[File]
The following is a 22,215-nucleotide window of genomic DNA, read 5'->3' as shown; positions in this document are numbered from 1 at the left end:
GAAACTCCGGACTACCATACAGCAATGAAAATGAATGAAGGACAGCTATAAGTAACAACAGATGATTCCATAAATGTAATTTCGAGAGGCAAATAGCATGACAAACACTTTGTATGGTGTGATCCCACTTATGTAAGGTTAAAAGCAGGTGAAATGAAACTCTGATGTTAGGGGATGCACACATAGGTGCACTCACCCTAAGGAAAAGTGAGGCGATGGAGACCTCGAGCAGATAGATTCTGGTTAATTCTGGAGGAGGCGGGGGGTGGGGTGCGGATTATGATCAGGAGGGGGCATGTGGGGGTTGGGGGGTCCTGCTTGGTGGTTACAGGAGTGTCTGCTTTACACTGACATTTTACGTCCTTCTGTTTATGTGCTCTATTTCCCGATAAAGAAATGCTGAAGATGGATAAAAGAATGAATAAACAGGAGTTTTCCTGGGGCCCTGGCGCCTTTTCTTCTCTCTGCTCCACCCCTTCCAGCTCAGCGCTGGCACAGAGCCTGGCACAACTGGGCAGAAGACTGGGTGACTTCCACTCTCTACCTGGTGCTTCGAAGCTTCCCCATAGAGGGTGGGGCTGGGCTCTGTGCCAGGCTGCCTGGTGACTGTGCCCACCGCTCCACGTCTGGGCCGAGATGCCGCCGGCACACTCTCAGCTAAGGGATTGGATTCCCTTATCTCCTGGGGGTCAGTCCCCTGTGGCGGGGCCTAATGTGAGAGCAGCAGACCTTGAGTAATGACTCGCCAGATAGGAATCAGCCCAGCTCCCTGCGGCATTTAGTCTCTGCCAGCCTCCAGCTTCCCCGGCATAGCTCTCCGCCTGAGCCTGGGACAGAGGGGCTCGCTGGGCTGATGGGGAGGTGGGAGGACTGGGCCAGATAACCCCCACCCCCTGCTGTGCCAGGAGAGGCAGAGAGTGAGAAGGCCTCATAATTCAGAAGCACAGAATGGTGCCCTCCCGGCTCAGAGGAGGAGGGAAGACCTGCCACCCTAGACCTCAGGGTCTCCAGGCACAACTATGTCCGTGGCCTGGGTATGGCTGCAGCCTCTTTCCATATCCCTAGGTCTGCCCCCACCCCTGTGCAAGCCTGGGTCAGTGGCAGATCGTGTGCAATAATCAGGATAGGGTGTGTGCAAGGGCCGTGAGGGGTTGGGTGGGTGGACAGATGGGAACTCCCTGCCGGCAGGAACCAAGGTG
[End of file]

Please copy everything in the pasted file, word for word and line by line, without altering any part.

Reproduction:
The following is a 22,215-nucleotide window of genomic DNA, read 5'->3' as shown; positions in this document are numbered from 1 at the left end:
GAAACTCCGGACTACCATACAGCAATGAAAATGAATGAAGGACAGCTATAAGTAACAACAGATGATTCCATAAATGTAATTTCGAGAGGCAAATAGCATGACAAACACTTTGTATGGTGTGATCCCACTTATGTAAGGTTAAAAGCAGGTGAAATGAAACTCTGATGTTAGGGGATGCACACATAGGTGCACTCACCCTAAGGAAAAGTGAGGCGATGGAGACCTCGAGCAGATAGATTCTGGTTAATTCTGGAGGAGGCGGGGGGTGGGGTGCGGATTATGATCAGGAGGGGGCATGTGGGGGTTGGGGGGTCCTGCTTGGTGGTTACAGGAGTGTCTGCTTTACACTGACATTTTACGTCCTTCTGTTTATGTGCTCTATTTCCCGATAAAGAAATGCTGAAGATGGATAAAAGAATGAATAAACAGGAGTTTTCCTGGGGCCCTGGCGCCTTTTCTTCTCTCTGCTCCACCCCTTCCAGCTCAGCGCTGGCACAGAGCCTGGCACAACTGGGCAGAAGACTGGGTGACTTCCACTCTCTACCTGGTGCTTCGAAGCTTCCCCATAGAGGGTGGGGCTGGGCTCTGTGCCAGGCTGCCTGGTGACTGTGCCCACCGCTCCACGTCTGGGCCGAGATGCCGCCGGCACACTCTCAGCTAAGGGATTGGATTCCCTTATCTCCTGGGGGTCAGTCCCCTGTGGCGGGGCCTAATGTGAGAGCAGCAGACCTTGAGTAATGACTCGCCAGATAGGAATCAGCCCAGCTCCCTGCGGCATTTAGTCTCTGCCAGCCTCCAGCTTCCCCGGCATAGCTCTCCGCCTGAGCCTGGGACAGAGGGGCTCGCTGGGCTGATGGGGAGGTGGGAGGACTGGGCCAGATAACCCCCACCCCCTGCTGTGCCAGGAGAGGCAGAGAGTGAGAAGGCCTCATAATTCAGAAGCACAGAATGGTGCCCTCCCGGCTCAGAGGAGGAGGGAAGACCTGCCACCCTAGACCTCAGGGTCTCCAGGCACAACTATGTCCGTGGCCTGGGTATGGCTGCAGCCTCTTTCCATATCCCTAGGTCTGCCCCCACCCCTGTGCAAGCCTGGGTCAGTGGCAGATCGTGTGCAATAATCAGGATAGGGTGTGTGCAAGGGCCGTGAGGGGTTGGGTGGGTGGACAGATGGGAACTCCCTGCCGGCAGGAACCAAGGTG